where D is the separation distance and d is the wire diameter

For a coaxial geometry the equation is

Z_{0} = 60·√(μ_{r}/ε_{r})·ln(D/d)(2)

where D is the outer screen inside diameter and d is the inner wire diameter

Losses from series resistance in the conductors increase with √F due to skin effect and this limits the usability of practical transmission lines as frequencies climb above 1GHz. μ_{r} is the relative permeability of any magnetic material in the line, which is not usually present, in which case μ_{r} = 1.

Because Z_{0} is logarithmic with separation distance, it does not become very high when a wire is considered in near isolation, i.e. widely separated from its return conductor; the common mode Z_{0}of a cable with respect to its environment can be shown to be around 150-200Ω, and this value is widely used in stabilising networks for various RF EMC tests.

Behaviour

The total voltage and current at any particular point z along the length of the line is composed of the sum of a forward-travelling wave and a backward-travelling wave. The ratio of this voltage and current (the input impedance of the line) can be defined in terms of a reflection coefficient which depends on the line load:

Z_{in} (z) = Z_{0} · (1 + Γ(z))/(1 - Γ(z)) (3)

Γ(z) = Γ_{load} · e^{j2β(z - L)}(4)

where L is the position of the load (the far end of the transmission line), β = λ/2π(the phase constant), and the voltage reflection coefficient Γ(z) is the ratio of the voltages of the forward and reverse travelling waves.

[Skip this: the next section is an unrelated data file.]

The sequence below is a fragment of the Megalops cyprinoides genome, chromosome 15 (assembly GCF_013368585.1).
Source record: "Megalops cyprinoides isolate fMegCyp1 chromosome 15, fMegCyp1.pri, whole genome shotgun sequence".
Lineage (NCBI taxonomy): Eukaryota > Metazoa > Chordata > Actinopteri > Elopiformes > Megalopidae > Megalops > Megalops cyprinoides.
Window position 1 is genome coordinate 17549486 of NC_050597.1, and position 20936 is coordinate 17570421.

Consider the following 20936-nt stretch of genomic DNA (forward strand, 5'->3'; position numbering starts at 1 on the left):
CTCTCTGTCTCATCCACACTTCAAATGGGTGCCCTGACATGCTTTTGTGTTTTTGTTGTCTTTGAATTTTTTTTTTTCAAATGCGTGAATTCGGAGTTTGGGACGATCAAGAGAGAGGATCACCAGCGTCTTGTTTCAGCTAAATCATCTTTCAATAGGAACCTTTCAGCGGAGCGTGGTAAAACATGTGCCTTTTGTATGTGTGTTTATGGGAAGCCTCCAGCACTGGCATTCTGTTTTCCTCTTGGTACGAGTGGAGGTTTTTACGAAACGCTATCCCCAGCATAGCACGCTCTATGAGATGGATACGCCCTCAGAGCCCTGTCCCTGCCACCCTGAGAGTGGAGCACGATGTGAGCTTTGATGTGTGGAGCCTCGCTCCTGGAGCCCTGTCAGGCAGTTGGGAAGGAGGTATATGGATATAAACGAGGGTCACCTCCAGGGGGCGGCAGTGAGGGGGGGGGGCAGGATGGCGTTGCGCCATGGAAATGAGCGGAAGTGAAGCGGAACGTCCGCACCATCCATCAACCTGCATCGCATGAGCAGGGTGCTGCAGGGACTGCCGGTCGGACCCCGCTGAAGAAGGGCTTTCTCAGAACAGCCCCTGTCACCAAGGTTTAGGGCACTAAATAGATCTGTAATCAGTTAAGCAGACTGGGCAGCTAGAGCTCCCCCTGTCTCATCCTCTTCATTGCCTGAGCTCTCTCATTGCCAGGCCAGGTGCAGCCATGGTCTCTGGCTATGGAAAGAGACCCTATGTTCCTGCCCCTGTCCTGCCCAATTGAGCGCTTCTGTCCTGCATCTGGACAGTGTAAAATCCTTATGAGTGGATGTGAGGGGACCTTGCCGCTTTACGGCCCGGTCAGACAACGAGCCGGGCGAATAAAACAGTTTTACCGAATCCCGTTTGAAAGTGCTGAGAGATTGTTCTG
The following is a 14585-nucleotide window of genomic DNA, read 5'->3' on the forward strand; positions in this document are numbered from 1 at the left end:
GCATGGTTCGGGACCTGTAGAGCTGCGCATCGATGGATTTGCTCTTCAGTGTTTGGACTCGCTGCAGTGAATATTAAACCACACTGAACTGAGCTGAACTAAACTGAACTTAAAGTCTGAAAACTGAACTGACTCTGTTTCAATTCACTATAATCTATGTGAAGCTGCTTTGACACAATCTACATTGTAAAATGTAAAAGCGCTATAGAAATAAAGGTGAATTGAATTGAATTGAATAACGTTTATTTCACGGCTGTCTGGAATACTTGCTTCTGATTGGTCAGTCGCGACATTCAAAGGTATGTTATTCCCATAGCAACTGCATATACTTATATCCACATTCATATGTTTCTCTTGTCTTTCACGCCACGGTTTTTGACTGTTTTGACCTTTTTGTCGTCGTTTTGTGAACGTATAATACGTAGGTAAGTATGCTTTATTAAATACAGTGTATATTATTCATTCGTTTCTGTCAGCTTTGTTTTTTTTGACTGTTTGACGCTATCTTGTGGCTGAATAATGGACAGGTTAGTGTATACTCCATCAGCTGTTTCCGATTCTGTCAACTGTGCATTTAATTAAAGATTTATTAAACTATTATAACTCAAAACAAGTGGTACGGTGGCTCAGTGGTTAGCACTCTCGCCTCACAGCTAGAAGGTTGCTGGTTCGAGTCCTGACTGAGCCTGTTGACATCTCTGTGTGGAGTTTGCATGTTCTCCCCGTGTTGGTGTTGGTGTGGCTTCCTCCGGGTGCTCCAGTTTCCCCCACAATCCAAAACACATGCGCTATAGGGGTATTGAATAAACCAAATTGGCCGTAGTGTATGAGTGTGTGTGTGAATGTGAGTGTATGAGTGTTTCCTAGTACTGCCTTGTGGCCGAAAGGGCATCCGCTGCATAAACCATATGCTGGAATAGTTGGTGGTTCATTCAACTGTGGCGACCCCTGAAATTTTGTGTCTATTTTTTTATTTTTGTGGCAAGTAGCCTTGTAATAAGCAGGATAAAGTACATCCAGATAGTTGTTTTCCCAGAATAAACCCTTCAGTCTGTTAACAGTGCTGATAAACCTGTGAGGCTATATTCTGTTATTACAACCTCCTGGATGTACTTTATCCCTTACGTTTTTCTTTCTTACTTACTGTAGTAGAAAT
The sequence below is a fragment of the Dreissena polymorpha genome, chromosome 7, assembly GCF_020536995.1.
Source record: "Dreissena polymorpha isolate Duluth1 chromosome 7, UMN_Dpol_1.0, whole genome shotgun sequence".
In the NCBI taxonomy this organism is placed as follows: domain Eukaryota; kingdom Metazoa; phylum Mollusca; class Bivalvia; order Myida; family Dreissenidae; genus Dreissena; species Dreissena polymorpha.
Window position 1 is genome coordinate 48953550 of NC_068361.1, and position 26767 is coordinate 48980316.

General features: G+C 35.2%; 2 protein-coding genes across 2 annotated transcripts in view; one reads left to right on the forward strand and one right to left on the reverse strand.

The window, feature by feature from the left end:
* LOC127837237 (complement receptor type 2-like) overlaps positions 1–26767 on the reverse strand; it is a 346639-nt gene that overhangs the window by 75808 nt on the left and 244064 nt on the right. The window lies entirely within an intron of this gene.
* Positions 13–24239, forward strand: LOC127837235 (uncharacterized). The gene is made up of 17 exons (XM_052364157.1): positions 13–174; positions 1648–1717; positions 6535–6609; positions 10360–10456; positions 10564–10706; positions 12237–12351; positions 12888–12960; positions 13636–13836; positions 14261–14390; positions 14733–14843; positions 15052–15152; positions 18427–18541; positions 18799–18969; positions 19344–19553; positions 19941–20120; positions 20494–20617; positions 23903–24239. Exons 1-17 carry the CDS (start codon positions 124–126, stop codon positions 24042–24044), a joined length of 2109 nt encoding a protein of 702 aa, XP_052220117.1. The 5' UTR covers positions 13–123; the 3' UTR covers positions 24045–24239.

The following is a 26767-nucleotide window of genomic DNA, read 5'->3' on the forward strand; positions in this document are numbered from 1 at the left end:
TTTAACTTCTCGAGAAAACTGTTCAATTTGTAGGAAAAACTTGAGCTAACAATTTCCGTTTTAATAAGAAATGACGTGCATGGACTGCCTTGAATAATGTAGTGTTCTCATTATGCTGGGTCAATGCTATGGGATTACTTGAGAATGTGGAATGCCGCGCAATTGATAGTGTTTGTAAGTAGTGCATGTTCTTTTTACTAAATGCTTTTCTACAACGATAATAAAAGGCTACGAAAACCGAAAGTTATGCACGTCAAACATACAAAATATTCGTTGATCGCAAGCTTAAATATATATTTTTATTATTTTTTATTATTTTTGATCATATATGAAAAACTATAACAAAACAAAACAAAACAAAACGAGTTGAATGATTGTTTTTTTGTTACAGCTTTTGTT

The reflection coefficient at the load is given by

Γ_{load} = (Z_{L} - Z_{0})/(Z_{L} + Z_{0})(5)

so that if Z_{L} = Z_{0}the line is said to be matched, no reflection occurs, and the impedance, voltage and current along the length of the line are constant. If Z_{L }≠ Z_{0} then the line is mismatched and a standing wave of both voltage and current exists along its length. The impedance looking into the start of the line varies periodically with the ratio of L to λ. When the line electrical length^{†} is a quarter wavelength, the impedance at one end is transformed into its opposite at the other, through the line Z_{0} - hence the description of this effect as a quarter-wave transformer. At a half wavelength, the impedance returns to the same at each end. Thus as the frequency varies for a given length of line, the impedance swings between high and low at one end if the other is mismatched. Only if the line is matched with Z_{L} = Z_{0}will the input impedance remain constant with frequency.